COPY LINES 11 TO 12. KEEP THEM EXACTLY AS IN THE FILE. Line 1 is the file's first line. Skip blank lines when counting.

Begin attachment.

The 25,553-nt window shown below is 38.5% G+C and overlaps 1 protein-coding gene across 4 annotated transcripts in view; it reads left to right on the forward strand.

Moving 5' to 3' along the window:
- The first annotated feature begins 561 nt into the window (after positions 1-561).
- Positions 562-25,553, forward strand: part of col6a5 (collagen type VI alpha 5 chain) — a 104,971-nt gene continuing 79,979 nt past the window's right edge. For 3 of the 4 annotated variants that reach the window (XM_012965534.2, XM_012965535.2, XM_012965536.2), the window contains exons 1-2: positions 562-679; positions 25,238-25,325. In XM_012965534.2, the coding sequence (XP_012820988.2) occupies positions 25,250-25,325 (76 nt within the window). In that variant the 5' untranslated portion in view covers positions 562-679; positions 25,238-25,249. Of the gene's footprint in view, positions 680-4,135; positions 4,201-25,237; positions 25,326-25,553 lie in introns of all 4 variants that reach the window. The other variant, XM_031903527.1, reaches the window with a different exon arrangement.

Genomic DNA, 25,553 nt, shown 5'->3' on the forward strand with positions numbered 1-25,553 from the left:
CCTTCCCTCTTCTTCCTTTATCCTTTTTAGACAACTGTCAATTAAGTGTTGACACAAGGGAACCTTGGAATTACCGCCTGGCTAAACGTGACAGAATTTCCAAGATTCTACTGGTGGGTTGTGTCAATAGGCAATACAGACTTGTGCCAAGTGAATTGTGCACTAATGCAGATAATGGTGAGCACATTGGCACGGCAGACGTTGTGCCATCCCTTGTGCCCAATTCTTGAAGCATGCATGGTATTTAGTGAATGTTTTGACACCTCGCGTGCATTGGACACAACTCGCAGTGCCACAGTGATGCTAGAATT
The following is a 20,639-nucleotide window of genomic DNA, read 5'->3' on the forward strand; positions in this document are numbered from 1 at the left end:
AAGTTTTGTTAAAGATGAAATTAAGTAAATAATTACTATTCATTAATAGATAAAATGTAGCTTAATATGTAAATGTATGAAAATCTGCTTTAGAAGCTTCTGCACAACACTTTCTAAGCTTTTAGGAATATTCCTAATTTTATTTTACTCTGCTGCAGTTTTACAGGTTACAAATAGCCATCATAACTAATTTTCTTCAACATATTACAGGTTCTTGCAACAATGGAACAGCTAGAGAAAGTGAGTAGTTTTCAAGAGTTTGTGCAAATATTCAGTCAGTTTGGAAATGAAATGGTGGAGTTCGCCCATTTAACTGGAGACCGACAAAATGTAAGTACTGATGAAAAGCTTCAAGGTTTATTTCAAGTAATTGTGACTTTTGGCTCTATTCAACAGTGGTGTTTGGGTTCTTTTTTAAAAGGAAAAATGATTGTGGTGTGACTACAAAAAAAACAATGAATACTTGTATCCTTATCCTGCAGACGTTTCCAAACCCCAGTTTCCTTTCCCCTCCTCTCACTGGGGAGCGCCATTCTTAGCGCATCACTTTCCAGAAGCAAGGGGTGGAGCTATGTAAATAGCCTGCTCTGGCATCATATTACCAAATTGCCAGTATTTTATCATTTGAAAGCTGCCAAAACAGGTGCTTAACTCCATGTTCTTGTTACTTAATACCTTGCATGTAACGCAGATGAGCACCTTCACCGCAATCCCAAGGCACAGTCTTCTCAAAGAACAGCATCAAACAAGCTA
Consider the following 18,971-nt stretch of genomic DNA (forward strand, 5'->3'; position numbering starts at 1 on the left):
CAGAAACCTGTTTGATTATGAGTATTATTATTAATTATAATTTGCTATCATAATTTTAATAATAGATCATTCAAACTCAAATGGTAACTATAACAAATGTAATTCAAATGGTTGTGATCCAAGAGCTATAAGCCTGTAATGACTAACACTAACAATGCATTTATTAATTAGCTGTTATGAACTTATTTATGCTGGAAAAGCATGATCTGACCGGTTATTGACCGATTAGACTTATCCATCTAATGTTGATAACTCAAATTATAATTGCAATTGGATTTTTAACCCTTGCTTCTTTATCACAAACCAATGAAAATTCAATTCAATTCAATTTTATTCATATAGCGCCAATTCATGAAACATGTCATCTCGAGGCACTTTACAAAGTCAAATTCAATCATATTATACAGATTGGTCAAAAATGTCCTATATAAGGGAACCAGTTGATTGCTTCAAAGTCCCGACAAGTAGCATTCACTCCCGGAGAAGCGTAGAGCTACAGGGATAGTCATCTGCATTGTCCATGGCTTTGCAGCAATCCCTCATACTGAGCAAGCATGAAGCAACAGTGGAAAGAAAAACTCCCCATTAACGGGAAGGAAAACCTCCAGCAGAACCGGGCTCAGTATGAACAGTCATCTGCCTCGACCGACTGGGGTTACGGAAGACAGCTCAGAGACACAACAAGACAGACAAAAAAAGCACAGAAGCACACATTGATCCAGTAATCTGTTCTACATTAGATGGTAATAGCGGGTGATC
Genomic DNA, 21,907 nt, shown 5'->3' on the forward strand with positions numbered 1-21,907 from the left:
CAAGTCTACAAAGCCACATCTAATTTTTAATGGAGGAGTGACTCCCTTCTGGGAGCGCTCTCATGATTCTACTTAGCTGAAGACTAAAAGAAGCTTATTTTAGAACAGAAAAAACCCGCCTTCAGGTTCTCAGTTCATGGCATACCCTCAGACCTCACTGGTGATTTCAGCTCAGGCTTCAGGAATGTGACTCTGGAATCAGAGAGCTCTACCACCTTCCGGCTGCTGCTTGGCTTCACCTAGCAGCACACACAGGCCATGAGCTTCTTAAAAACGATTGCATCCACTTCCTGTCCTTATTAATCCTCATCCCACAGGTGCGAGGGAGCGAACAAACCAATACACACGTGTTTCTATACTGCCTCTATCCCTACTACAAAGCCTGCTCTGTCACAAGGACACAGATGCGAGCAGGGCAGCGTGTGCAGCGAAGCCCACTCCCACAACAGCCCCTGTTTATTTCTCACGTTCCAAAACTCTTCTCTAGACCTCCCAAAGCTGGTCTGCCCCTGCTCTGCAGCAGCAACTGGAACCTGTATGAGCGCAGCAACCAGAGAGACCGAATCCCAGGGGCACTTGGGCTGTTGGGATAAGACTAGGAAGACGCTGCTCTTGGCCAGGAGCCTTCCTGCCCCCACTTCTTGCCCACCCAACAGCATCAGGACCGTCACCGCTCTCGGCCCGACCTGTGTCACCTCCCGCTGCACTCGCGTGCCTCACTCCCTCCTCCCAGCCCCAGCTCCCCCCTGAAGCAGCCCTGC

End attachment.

Genomic DNA, 21,907 nt, shown 5'->3' on the forward strand with positions numbered 1-21,907 from the left:
CAAGTCTACAAAGCCACATCTAATTTTTAATGGAGGAGTGACTCCCTTCTGGGAGCGCTCTCATGATTCTACTTAGCTGAAGACTAAAAGAAGCTTATTTTAGAACAGAAAAAACCCGCCTTCAGGTTCTCAGTTCATGGCATACCCTCAGACCTCACTGGTGATTTCAGCTCAGGCTTCAGGAATGTGACTCTGGAATCAGAGAGCTCTACCACCTTCCGGCTGCTGCTTGGCTTCACCTAGCAGCACACACAGGCCATGAGCTTCTTAAAAACGATTGCATCCACTTCCTGTCCTTATTAATCCTCATCCCACAGGTGCGAGGGAGCGAACAAACCAATACACACGTGTTTCTATACTGCCTCTATCCCTACTACAAAGCCTGCTCTGTCACAAGGACACAGATGCGAGCAGGGCAGCGTGTGCAGCGAAGCCCACTCCCACAACAGCCCCTGTTTATTTCTCACGTTCCAAAACTCTTCTCTAGACCTCCCAAAGCTGGTCTGCCCCTGCTCTGCAGCAGCAACTGGAACCTGTATGAGCGCAGCAACCAGAGAGACCGAATCCCAGGGGCACTTGGGCTGTTGGGATAAGACTAGGAAGACGCTGCTCTTGGCCAGGAGCCTTCCTGCCCCCACTTCTTGCCCACCCAACAGCATCAGGACCGTCACCGCTCTCGGCCCGACCTGTGTCACCTCCCGCTGCACTCGCGTGCCTCACTCCCTCCTCCCAGCCCCAGCTCCCCCCTGAAGCAGCCCTGC